Many of the challenges faced in molding can be addressed by returning to the basics of how a material moves through the nozzle, gate, and mold. In the first part of this two-part series, we take you through the physics of resin behavior. Stay tuned for part 2 next month, when weâll give you the not-so-secret formulas for calculating shear rates.
The process of molding thermoplastics requires shearing the resin to make it melt and to get it to flow into the mold. Shearing occurs throughout the process and, done correctly, makes for successful molding. Done incorrectly, it can lead to resin degradation, part failure, poor cosmetics, and excessive mold corrosion, among other things.
A great number of molding problems can be avoided with a basic knowledge of plastic resin shear. The gate is generally the highest-shear area and many problems start there. From sizing gates to selecting proper machine nozzle sizes, a little understanding and a few calculations can save you a lot of grief.
How often are you relying on experienced people to pick the gate sizes? How often do you sample molds only to find the gate size is incorrect? The purpose of this two-part article is to provide you with the knowledge needed to troubleshoot this straightforward area and help size the gates right the first time.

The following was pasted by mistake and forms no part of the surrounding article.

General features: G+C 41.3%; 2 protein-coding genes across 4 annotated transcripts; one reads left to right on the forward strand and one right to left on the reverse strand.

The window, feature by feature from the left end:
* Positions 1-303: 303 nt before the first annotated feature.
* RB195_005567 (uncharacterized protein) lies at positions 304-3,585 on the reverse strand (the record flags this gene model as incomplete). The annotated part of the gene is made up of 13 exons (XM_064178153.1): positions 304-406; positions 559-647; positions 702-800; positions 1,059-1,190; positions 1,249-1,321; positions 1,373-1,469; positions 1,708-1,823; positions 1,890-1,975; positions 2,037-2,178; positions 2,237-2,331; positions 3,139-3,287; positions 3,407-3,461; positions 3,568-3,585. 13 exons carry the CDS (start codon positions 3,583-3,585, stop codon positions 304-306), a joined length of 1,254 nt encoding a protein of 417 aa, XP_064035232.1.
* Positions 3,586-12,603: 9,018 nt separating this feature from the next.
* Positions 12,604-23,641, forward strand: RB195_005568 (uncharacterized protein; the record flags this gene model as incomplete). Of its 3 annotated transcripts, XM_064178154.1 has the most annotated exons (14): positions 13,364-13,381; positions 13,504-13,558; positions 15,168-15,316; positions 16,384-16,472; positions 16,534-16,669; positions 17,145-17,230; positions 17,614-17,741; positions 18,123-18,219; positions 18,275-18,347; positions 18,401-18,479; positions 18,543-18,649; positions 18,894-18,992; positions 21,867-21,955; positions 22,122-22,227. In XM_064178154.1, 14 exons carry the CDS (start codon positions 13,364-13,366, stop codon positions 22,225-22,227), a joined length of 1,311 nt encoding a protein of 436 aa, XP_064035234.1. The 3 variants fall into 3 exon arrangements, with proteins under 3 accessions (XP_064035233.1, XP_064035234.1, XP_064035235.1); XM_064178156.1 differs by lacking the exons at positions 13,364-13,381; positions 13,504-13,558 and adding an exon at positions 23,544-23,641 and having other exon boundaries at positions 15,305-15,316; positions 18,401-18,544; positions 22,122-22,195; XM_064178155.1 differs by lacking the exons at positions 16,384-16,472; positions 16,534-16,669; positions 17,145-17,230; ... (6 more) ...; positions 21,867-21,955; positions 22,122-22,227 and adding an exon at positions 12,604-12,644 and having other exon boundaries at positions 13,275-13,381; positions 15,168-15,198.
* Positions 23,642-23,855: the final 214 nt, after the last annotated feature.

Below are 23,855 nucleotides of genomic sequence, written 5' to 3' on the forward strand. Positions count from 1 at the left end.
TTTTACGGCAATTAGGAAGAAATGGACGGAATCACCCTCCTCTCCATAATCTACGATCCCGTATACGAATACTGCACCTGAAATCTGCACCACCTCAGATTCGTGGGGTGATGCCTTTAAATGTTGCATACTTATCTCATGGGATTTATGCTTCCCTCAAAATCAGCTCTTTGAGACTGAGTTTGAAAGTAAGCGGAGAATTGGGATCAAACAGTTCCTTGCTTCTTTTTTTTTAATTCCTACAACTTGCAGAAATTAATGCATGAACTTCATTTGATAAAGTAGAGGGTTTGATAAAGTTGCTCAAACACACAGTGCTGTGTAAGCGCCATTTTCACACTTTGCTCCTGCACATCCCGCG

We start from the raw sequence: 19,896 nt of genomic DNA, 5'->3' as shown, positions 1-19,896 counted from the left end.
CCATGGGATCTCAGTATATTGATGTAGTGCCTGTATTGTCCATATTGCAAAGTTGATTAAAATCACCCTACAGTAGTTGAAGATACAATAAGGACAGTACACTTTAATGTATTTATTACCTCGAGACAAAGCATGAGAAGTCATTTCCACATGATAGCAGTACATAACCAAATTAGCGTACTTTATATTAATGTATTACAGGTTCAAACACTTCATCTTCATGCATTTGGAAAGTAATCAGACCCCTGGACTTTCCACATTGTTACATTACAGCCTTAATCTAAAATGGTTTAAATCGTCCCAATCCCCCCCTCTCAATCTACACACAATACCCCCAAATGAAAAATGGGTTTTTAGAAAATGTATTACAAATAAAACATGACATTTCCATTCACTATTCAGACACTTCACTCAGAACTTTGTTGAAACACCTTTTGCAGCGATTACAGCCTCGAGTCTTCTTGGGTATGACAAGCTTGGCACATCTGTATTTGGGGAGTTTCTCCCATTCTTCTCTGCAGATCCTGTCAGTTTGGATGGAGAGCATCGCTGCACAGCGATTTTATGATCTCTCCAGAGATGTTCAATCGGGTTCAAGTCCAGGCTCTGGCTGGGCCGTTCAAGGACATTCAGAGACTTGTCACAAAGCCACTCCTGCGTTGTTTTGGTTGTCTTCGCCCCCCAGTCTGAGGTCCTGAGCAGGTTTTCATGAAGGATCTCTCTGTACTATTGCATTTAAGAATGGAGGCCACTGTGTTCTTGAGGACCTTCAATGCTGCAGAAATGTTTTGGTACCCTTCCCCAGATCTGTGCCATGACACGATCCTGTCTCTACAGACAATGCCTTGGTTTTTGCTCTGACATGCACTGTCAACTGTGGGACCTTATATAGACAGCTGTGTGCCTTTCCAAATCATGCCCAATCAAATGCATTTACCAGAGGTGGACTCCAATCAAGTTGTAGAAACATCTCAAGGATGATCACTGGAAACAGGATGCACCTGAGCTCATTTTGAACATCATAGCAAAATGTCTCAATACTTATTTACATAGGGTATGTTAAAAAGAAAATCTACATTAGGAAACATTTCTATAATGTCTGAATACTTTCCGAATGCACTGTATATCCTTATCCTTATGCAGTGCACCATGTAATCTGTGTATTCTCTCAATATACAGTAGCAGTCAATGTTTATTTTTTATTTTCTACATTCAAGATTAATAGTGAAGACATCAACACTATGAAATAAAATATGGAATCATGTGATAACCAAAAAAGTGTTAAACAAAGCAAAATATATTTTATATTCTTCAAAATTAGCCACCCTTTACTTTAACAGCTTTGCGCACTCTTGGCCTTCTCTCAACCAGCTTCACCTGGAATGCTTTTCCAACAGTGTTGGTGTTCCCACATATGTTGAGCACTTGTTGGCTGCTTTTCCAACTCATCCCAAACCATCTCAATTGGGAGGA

Back to basics
Letâs start with a few definitions:
What is shear?
Shear in injection molding occurs when layers of molten resin flow relative to each other. During injection, molten plastic generally flows through the melt delivery channel (nozzle, sprue, runner, and gate) and then into the mold like a fountain. Fountain flow means the material moves through the flow channelâs center and then outward to the walls. The flow channelâs outer layers flow more slowly in relation to the material in the center. For visualization purposes, imagine the plastic separating into many different layers as it flows, each layer moving at a different rate relative to an adjacent layer, or shearing.
What is shear rate?
How fast shear occurs is referred to as the shear rate. Shear rates are important to the design and molding of plastic products. As shear rates rise, the molecular chains that make up the polymer are stressed more. If a polymerâs shear rate is too high, molecular chainsâor the glass fibers they might containâcan be torn apart. This can reduce the mechanical properties of a product.
The highest shear rates occur where the relative movement between layers is the greatest. This is generally near the wall and at the gate. The shear rate at the center of flow is much lower because there is little difference between the center layerâs speed relative to the other center layers. The units of shear rate are reciprocal seconds, also shown as sec-1. Maximum suggested shear rates can range from acetal at 20,000 sec-1 to PP at 100,000 sec-1. For our purposes, the higher numbers simply mean more cubic inches of material can go through a gate in a certain time.
What is shear stress?
Shear stress is